The House will soon vote on a marriage amendment to the U.S. Constitution, which requires a two-thirds vote in both chambers of Congress before it can be sent to the states for ratification.
Unfortunately, the amendment failed in the Senate last month, receiving only 49 votes. It is also destined to fail in the House: In the last Congress, it received only 227 votes, more than 60 shy of the super-majority needed.
But there is a way Congress can act this year to protect state marriage laws from activist liberal judges.
Rep. John Hostettler (R.-Ind.) has proposed a bill that would strip all federal courts, including the Supreme Court, of jurisdiction to hear any challenge to the Defense of Marriage Act (DOMA).
DOMA was signed by President Clinton in 1996 after it was approved 342-67 by the House and 85-14 by the Senate. It makes clear that state governments need not recognize same-sex marriages contracted in other states. The law was passed under Article 4, Section 1 of the Constitution, which provides that states shall give “full faith and credit” to the acts of other states, but gives Congress authority to regulate how that shall be done. In DOMA, Congress said it will not extend to recognizing other states’ same-sex marriages.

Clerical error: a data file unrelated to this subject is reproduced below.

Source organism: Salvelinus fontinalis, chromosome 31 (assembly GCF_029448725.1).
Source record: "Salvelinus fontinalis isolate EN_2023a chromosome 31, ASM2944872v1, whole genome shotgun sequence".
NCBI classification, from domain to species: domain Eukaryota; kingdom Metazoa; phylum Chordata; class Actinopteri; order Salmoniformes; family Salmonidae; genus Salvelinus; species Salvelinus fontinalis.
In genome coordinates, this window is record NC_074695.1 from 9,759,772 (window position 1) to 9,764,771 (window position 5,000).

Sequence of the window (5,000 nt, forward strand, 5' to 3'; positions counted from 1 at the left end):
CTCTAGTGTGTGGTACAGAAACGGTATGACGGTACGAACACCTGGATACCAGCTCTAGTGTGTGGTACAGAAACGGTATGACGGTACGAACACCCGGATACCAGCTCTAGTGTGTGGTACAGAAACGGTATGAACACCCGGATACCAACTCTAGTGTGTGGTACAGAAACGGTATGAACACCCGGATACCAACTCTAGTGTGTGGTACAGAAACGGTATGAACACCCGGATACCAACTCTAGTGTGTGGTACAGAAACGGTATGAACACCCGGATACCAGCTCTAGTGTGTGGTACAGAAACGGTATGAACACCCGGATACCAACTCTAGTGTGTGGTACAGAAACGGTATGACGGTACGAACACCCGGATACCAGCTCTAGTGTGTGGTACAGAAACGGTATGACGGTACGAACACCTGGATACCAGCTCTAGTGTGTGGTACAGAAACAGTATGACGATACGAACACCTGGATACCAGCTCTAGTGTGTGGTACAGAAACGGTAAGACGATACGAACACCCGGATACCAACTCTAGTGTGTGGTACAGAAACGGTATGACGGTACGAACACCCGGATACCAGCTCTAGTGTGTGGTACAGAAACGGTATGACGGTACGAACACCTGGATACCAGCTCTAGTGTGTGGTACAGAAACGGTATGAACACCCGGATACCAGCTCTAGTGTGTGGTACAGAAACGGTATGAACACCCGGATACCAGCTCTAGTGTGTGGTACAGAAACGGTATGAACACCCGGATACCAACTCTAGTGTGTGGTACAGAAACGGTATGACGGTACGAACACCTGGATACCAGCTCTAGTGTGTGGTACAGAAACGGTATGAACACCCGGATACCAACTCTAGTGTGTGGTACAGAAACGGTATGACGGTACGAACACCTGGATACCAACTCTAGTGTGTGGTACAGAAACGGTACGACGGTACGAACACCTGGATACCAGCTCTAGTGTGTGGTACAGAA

Hostettler’s Marriage Protection Act was originally considered by the House in 2004, and approved 223-194. Unlike a constitutional amendment, it requires only a majority vote to pass. The bill was never sent to President Bush, however, because the Senate did not vote on it.
The Marriage Protection Act rests on a solid constitutional foundation. Congress creates and has full power to set the jurisdiction of the lower federal courts. Article 3, Section 2 also gives it the authority to limit the appellate jurisdiction of the Supreme Court in all cases except those involving foreign ambassadors and ministers and where one state is suing another. Former Senate Majority Leader Tom Daschle (D.-S.D.) used this authority a few years ago to add a provision to an appropriations bill stripping the federal courts of jurisdiction to hear suits designed to stop forest clearing operations in South Dakota. Liberals did not question Daschle’s move, and no court dared overturn it.
Hostettler’s Marriage Protection Act has practical and political advantages. For starters, unlike the constitutional amendment, if pushed by the Republican leadership, it has a real chance of becoming law. That means state laws designed to protect traditional marriage will truly be protected from federal judges. Secondly, it is a tougher political test for Democratic congressmen trying to convince voters they are not out of touch with traditional American values. For these congressmen, voting for the marriage amendment is a “freebee”–and the Democratic leadership knows it. They can let their members in more conservative districts vote for the amendment precisely because they know it will not become law.
Precisely because the Marriage Protection Act can become law, Democratic leaders are fretful of letting even Red State Members vote for it–if they can help it.
The House should vote for the Marriage Amendment, and it deserves conservative support. But before the House leaders bring up the amendment, they should do something that is both more substantive and more politically potent: Pass Hostettler’s Marriage Protection Act.